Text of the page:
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Farenthold, who currently represents the 27th district, is expected to run in the 34th district under the court-drawn map. The redrawn district includes an estimated 2 percent of his current district and extends to new territory in western Harris County, giving him a whole new population of constituents. Even before this new map was released, partisans suspected Farenthold, a surprise winner in the 2010 midterms, could be susceptible to a primary challenge. The new map only reinforces that perception.
Experts were reluctant to make specific projections about the partisan implications of this map because data is still being crunched. Texas Democratic redistricting expert Matt Angle offered a first-glance projection that Democrats could control 13 seats under the new map, compared with the 10 seats Democrats were projected to hold under the GOP-drawn map.
The new map is only a proposal. The court is seeking comments and objections until noon on Friday. It is believed that the court on Friday will issue a final map, which will be implemented for next year's primaries. The Congressional filing period in Texas begins Monday and ends Dec. 12.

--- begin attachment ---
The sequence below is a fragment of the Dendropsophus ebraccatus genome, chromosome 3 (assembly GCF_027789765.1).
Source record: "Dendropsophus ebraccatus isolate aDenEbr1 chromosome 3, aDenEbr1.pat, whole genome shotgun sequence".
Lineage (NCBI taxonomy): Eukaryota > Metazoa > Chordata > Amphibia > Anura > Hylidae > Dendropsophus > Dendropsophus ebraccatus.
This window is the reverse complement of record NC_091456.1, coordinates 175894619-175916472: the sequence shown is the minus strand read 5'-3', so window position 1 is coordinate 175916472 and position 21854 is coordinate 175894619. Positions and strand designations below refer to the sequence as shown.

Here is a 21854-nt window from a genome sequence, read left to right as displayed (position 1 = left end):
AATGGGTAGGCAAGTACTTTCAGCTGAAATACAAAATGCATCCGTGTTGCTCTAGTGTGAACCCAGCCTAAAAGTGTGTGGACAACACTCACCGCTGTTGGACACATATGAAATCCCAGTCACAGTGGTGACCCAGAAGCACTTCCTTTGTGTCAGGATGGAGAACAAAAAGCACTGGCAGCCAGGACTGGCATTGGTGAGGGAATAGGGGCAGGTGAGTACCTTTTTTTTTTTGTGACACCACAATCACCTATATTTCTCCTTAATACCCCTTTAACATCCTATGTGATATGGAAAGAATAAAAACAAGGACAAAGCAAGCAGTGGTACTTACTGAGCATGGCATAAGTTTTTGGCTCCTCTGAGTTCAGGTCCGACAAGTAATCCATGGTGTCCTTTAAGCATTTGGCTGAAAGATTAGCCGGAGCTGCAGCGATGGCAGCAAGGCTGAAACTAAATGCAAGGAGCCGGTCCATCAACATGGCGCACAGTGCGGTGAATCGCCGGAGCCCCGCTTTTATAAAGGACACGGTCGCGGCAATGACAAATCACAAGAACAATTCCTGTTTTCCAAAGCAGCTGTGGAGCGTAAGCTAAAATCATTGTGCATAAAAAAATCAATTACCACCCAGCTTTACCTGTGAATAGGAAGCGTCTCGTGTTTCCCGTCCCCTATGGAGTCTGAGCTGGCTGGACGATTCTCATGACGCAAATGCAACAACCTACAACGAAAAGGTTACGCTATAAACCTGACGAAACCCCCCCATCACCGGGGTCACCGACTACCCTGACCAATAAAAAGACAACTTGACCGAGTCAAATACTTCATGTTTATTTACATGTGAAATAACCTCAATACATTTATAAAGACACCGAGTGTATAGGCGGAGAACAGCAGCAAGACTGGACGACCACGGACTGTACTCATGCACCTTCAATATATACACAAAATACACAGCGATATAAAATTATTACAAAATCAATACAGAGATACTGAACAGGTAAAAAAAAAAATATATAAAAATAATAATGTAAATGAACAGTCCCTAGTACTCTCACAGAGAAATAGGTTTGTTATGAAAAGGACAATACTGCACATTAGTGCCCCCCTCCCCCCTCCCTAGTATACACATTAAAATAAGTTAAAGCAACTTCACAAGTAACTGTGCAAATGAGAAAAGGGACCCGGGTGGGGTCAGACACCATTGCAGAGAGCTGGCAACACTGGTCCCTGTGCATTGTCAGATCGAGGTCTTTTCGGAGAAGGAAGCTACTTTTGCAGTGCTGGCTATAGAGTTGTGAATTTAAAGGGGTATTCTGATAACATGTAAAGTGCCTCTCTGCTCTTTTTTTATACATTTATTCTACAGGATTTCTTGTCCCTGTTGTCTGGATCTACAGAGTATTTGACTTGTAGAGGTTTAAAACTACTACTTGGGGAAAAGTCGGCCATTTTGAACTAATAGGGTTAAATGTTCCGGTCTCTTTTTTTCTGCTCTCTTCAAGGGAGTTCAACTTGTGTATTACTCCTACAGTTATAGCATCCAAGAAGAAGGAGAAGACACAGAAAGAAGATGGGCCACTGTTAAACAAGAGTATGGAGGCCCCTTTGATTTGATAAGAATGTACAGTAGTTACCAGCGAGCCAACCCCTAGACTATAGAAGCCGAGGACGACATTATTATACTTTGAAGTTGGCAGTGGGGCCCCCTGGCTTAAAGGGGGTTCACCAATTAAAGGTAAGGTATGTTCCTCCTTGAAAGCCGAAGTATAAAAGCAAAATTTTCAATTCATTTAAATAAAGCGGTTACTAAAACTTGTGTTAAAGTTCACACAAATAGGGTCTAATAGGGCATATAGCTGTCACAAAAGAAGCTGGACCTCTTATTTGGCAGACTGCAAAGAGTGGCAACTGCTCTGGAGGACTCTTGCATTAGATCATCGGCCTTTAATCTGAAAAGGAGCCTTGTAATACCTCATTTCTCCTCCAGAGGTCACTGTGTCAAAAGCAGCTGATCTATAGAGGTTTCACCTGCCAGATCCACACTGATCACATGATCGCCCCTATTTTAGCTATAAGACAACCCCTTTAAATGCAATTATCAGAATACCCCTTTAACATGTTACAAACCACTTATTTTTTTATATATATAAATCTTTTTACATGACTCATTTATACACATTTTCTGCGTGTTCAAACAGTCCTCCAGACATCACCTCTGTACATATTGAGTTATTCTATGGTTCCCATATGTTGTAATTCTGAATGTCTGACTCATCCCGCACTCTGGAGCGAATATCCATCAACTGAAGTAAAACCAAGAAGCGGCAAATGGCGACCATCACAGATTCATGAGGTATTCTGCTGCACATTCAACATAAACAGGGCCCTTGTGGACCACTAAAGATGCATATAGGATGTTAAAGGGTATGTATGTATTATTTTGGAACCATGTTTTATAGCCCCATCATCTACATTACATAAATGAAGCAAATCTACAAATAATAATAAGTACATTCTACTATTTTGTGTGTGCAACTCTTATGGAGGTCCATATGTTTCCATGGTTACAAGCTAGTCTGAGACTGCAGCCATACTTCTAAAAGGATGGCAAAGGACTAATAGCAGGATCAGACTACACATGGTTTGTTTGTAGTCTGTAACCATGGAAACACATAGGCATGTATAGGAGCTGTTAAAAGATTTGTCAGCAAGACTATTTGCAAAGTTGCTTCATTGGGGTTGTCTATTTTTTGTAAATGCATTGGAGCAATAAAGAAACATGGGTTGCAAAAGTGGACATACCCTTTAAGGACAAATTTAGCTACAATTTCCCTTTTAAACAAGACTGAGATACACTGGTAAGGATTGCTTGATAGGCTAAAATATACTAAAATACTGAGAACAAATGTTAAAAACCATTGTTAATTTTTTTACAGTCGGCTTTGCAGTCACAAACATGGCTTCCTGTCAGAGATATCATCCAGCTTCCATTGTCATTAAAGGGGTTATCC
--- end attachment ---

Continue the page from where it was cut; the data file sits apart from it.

The decennial redistricting process, controlled by GOP-held legislatures in a number of key states, was expected to be a boon for national Republicans this cycle. While a number of marginal seats — especially in the South — have been shored up to protect GOP incumbents for years to come, Democrats have won key victories in a number of court cases.
The net number of seats gained or lost throughout redistricting was thought to be a wash over the last few months, giving neither party a particular edge in the 2012 race for control of the House. But with the Texas map appearing to give Democrats an edge and new maps in a number of big states still outstanding — including New York, Florida and Pennsylvania — the final outcome could end up giving one party a slight edge in picking up seats.
Joshua Miller contributed to this report.